Before the beginning of her performance, a scroll comes across the screen to warn one to keep an eye open, as she will be doing some of what she has taught in her performance! Her performance is creditable and she includes much of what she covered in her instruction.  However, the performance was a little too long.  Yes, it was good, but quite long.

              Overall, this is a decent video!

She smiles many times during her instruction and has a pleasing personality. This video gives a slight “homemade” impression—compared to some other videos I have purchased recently. The Introduction of Princess Farhana’s video is a little unimaginative on its graphics, but the musical selections are quite good. For whatever reason, graphics in the menu are much better than those used in the Introduction. 

The quality overall is good, but the music (at times) over-powered her voice in volume. The volume of her vocals in the beginning was better than it was later in the video. The video was well lit and shot straight on, employing many close-ups. The background of a blue satin curtain “displayed” her well, costumed in a black Choli, stretch pants, and matching hip belt.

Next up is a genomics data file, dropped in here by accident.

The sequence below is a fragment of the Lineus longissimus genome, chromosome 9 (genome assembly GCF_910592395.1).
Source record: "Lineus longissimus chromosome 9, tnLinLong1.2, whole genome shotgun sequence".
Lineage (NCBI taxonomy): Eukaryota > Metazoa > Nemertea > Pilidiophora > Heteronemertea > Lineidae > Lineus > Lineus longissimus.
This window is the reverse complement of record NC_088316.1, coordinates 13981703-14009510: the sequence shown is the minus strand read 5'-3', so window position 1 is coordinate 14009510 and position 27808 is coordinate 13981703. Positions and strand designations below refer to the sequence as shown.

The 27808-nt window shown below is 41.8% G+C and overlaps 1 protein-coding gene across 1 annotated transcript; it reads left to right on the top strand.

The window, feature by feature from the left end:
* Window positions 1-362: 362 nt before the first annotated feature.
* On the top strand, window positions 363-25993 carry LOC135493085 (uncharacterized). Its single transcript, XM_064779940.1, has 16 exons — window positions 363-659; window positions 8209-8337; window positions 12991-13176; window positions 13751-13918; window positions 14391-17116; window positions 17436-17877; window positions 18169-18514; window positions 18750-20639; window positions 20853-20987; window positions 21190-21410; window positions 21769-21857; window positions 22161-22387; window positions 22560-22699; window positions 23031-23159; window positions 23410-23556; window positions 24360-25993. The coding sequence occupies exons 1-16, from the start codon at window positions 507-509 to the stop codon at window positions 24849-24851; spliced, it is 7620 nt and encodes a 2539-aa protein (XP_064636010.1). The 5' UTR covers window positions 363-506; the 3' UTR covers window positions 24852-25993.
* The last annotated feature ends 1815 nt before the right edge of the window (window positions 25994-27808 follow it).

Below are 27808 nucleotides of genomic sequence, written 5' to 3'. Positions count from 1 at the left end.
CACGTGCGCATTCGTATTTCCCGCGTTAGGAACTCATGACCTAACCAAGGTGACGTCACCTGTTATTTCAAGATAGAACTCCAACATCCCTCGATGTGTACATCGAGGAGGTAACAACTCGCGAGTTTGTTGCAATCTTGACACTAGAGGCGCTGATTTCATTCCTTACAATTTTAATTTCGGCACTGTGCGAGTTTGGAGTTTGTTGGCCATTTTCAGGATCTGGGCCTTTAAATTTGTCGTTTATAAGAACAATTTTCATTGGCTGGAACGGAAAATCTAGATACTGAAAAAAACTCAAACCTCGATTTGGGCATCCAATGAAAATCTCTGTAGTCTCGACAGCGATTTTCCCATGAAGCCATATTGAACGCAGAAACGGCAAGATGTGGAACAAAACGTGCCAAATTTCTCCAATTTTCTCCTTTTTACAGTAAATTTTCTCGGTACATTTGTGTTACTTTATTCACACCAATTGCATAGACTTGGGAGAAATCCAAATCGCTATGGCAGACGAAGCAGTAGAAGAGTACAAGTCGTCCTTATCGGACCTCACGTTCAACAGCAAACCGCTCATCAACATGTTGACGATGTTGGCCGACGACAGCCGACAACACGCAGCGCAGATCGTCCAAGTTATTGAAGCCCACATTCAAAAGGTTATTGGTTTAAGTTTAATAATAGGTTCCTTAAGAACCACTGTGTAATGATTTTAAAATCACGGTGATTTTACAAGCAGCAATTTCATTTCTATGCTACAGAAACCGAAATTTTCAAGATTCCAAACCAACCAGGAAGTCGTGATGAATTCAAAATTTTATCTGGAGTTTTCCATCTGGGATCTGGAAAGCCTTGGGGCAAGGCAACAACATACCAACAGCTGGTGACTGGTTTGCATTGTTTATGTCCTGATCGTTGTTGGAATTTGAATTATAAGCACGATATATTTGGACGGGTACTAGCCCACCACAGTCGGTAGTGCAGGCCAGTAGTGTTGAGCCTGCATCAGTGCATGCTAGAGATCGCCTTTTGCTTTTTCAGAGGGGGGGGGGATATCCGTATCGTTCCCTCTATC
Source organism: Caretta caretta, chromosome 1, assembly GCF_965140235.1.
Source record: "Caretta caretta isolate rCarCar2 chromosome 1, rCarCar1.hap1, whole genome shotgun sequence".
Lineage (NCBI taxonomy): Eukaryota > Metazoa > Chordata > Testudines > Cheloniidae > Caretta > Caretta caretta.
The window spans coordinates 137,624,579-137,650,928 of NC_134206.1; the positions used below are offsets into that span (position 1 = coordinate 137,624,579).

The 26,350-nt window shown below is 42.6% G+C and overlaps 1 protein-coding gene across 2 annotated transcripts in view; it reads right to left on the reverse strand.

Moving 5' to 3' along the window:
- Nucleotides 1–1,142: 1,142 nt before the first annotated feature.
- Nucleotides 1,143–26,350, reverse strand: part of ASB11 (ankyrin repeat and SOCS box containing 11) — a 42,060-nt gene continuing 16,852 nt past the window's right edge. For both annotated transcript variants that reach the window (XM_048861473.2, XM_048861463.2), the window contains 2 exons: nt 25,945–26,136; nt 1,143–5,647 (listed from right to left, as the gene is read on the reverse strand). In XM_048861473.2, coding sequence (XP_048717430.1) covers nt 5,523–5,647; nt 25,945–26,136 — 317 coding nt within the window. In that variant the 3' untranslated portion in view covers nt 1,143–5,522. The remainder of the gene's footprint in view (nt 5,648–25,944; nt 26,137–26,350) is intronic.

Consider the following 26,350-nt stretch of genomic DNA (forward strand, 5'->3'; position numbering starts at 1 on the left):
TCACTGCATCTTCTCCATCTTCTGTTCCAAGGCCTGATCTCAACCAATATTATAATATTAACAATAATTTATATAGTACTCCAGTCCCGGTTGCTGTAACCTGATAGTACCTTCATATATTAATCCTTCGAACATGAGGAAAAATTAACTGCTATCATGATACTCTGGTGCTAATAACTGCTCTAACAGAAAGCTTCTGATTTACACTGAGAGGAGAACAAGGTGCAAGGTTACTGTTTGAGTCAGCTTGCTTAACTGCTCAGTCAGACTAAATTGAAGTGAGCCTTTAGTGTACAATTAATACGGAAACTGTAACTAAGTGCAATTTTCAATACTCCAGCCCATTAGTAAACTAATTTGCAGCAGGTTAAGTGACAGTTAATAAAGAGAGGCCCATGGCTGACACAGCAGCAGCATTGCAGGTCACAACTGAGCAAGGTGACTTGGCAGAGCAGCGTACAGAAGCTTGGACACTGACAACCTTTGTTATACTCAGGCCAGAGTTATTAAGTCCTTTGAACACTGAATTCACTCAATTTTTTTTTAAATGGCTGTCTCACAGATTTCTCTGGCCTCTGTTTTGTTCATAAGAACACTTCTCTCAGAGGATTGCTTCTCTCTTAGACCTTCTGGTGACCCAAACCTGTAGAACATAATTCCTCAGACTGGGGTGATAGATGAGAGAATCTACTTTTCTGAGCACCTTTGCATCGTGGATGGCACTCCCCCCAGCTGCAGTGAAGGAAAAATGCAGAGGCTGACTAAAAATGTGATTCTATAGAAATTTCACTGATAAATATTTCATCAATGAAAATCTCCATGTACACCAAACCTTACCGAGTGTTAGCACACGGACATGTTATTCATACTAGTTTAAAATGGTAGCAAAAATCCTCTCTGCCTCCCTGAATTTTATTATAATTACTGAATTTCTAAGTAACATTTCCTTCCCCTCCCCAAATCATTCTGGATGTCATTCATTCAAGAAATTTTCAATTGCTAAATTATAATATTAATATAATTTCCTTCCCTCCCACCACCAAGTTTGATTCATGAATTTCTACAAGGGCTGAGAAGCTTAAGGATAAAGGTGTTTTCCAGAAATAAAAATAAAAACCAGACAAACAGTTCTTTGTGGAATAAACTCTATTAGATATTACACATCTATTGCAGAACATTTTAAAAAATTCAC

While this video is may work for a beginner, I do think it would be best suited for a beginner who already has taken a few classes and has some basic knowledge of Bellydance techniques and movements. I do not think this video would be of great interest to intermediate or advanced level dancers.

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Check the "Letters to the Editor" for other possible viewpoints!